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1. Gupta V, et al. Comparable survival after HLA-well-matched unrelated or matched sibling donor transplantation for acute myeloid leukemia in first remission with unfavorable cytogenetics at diagnosis. Blood 2010; 116: 1839-48.
2. Hurley CK, Fernandez-Vina M, Hildebrand WH, Noreen HJ, Trachtenberg E, Williams TM, Baxter-Lowe LA, Begovich AB, Petersdorf E, Selvakumar A, Stastny P, Hegland J, Hartzman RJ, Carston M, Gandham S, Kollman C, Nelson G, Spellman S, Setterholm M. A high degree of HLA disparity arises from limited allelic diversity: analysis of 1775 unrelated bone marrow transplant donor-recipient pairs. Hum.Immunol. 2007; 68: 30-40.
3. H.G. Otten, J.J. Calis, C. Keşmir, A.D. van Zuilen, and E. Spierings, “Predicted indirectly recognizable HLA epitopes presented by HLA-DR correlate with the de novo development of donor-specific HLA IgG antibodies after kidney transplantation.” Human Immunology 2013; 74, no. 3, 290-296.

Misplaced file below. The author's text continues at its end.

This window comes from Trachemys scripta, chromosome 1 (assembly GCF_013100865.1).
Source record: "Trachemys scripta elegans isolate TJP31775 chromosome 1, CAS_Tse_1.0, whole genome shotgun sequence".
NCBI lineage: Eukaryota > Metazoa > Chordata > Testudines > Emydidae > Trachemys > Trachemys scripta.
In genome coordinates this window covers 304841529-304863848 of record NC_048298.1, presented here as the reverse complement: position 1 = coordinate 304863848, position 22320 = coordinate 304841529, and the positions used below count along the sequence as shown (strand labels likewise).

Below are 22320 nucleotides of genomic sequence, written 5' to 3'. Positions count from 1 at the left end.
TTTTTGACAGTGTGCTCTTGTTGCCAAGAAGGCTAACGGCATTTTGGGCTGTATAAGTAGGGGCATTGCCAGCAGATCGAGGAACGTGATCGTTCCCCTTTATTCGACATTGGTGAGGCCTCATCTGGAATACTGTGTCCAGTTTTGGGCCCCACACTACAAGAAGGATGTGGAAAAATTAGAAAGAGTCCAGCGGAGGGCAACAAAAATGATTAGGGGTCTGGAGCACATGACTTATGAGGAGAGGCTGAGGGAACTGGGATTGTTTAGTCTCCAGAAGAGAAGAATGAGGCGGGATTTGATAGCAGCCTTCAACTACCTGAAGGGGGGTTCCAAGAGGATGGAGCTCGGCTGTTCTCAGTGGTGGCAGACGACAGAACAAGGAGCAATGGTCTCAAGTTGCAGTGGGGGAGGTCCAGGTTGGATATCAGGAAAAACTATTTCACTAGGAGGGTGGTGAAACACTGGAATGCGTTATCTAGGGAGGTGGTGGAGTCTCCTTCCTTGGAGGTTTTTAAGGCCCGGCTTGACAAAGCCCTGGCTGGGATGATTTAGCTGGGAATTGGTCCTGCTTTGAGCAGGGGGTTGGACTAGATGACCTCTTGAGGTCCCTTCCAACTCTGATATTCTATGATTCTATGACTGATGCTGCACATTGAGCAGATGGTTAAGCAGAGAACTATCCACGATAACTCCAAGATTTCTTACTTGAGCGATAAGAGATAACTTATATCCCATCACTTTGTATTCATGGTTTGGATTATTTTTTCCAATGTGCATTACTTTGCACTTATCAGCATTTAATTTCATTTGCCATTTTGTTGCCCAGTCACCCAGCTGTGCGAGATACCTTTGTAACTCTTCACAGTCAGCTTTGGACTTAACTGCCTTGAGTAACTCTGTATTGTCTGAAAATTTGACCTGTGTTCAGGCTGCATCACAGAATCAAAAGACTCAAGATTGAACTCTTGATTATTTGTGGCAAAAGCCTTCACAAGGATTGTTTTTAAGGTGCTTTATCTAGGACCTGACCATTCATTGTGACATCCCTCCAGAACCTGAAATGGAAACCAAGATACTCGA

4. K.A Thus, L. te Boome, J. Kuball and E. Spierings, ”Indirectly recognized HLA-C mismatches and their potential role in transplant outcome.” Frontiers in Immunology 2014; fimmu-05- 00210.
5. K. Geneugelijk, K. A. Thus and E. Spierings, “Predicting alloreactivity in transplantation.” Journal of Immunology Research, 2014, Article ID 159479.
6. K.A. Thus, M.T.A. Ruizendaal, T.A. de Hoop, E. Borst, H.W.M. van Deutekom, L. te Boome, J. Kuball and E. Spierings. “Refinement of the Definition of Permissible HLA-DPB1 Mismatches with Predicted Indirectly ReCognizable HLA-DPB1 Epitopes.“ Biology of Blood and Marrow Transplantation 2014; 06.026.
7. K. Geneugelijk, G. Hönger, H.W.M. van Deutekom, C. Keşmir, I. Hösli, S. Schaub and E. Spierings. “Predicted Indirectly Recognizable HLA Epitopes Presented by HLA-DRB1 Are Related to HLA Antibody Formation During Pregnancy.“ American Journal of Transplantation 2015; XX: 1-11.
8. The University Medical Center Utrecht, Heidelberglaan 100, 3584 CX Utrecht, The Netherlands (UMCU) has filed a patent application on the prediction of an alloimmune response against mismatched HLA, PIRCHE AG is holding an exclusive license to the intellectual property covering the PIRCHE method.
Since fall 2014 he focuses at PIRCHE on further improving the PIRCHE algorithm and investigating the technology's power in new domains.